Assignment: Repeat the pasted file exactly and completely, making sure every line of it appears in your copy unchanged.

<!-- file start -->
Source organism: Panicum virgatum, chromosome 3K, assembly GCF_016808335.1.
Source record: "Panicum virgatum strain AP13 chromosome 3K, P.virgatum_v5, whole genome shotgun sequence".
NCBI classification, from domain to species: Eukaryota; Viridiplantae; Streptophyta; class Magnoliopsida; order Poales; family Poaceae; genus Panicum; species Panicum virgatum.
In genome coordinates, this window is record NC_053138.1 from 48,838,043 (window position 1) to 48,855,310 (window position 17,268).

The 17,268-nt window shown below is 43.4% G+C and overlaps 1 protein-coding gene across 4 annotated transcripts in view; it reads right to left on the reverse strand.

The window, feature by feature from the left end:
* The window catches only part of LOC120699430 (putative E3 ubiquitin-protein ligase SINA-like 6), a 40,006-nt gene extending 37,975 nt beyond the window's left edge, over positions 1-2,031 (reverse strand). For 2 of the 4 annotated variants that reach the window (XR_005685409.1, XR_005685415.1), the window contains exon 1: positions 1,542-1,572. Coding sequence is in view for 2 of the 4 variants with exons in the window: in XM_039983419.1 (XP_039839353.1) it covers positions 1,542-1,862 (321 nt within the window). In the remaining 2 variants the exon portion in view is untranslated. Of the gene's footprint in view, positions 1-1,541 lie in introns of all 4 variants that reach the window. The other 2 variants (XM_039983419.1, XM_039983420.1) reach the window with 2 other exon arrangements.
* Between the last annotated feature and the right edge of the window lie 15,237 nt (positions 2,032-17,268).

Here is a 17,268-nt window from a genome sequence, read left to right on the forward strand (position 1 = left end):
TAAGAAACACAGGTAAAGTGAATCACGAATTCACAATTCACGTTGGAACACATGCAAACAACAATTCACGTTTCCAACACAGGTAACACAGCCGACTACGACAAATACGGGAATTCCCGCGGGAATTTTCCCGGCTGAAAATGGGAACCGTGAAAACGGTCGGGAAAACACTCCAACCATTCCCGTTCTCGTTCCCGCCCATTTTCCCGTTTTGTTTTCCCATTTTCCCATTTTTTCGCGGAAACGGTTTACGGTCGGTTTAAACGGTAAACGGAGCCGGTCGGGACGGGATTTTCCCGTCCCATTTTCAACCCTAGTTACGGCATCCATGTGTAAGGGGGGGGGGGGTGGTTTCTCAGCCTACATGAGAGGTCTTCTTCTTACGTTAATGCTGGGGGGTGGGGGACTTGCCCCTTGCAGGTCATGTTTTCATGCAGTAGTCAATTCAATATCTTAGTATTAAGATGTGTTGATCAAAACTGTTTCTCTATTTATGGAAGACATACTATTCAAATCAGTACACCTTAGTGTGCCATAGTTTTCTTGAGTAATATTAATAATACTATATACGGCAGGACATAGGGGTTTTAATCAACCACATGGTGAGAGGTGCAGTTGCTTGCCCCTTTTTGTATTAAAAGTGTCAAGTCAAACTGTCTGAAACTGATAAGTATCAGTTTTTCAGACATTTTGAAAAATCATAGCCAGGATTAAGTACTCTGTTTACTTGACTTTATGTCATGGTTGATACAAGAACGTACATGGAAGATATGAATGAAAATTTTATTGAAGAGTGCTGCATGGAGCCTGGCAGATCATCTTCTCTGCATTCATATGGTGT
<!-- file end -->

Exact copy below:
Source organism: Panicum virgatum, chromosome 3K, assembly GCF_016808335.1.
Source record: "Panicum virgatum strain AP13 chromosome 3K, P.virgatum_v5, whole genome shotgun sequence".
NCBI classification, from domain to species: Eukaryota; Viridiplantae; Streptophyta; class Magnoliopsida; order Poales; family Poaceae; genus Panicum; species Panicum virgatum.
In genome coordinates, this window is record NC_053138.1 from 48,838,043 (window position 1) to 48,855,310 (window position 17,268).

The 17,268-nt window shown below is 43.4% G+C and overlaps 1 protein-coding gene across 4 annotated transcripts in view; it reads right to left on the reverse strand.

The window, feature by feature from the left end:
* The window catches only part of LOC120699430 (putative E3 ubiquitin-protein ligase SINA-like 6), a 40,006-nt gene extending 37,975 nt beyond the window's left edge, over positions 1-2,031 (reverse strand). For 2 of the 4 annotated variants that reach the window (XR_005685409.1, XR_005685415.1), the window contains exon 1: positions 1,542-1,572. Coding sequence is in view for 2 of the 4 variants with exons in the window: in XM_039983419.1 (XP_039839353.1) it covers positions 1,542-1,862 (321 nt within the window). In the remaining 2 variants the exon portion in view is untranslated. Of the gene's footprint in view, positions 1-1,541 lie in introns of all 4 variants that reach the window. The other 2 variants (XM_039983419.1, XM_039983420.1) reach the window with 2 other exon arrangements.
* Between the last annotated feature and the right edge of the window lie 15,237 nt (positions 2,032-17,268).

Here is a 17,268-nt window from a genome sequence, read left to right on the forward strand (position 1 = left end):
TAAGAAACACAGGTAAAGTGAATCACGAATTCACAATTCACGTTGGAACACATGCAAACAACAATTCACGTTTCCAACACAGGTAACACAGCCGACTACGACAAATACGGGAATTCCCGCGGGAATTTTCCCGGCTGAAAATGGGAACCGTGAAAACGGTCGGGAAAACACTCCAACCATTCCCGTTCTCGTTCCCGCCCATTTTCCCGTTTTGTTTTCCCATTTTCCCATTTTTTCGCGGAAACGGTTTACGGTCGGTTTAAACGGTAAACGGAGCCGGTCGGGACGGGATTTTCCCGTCCCATTTTCAACCCTAGTTACGGCATCCATGTGTAAGGGGGGGGGGGGTGGTTTCTCAGCCTACATGAGAGGTCTTCTTCTTACGTTAATGCTGGGGGGTGGGGGACTTGCCCCTTGCAGGTCATGTTTTCATGCAGTAGTCAATTCAATATCTTAGTATTAAGATGTGTTGATCAAAACTGTTTCTCTATTTATGGAAGACATACTATTCAAATCAGTACACCTTAGTGTGCCATAGTTTTCTTGAGTAATATTAATAATACTATATACGGCAGGACATAGGGGTTTTAATCAACCACATGGTGAGAGGTGCAGTTGCTTGCCCCTTTTTGTATTAAAAGTGTCAAGTCAAACTGTCTGAAACTGATAAGTATCAGTTTTTCAGACATTTTGAAAAATCATAGCCAGGATTAAGTACTCTGTTTACTTGACTTTATGTCATGGTTGATACAAGAACGTACATGGAAGATATGAATGAAAATTTTATTGAAGAGTGCTGCATGGAGCCTGGCAGATCATCTTCTCTGCATTCATATGGTGT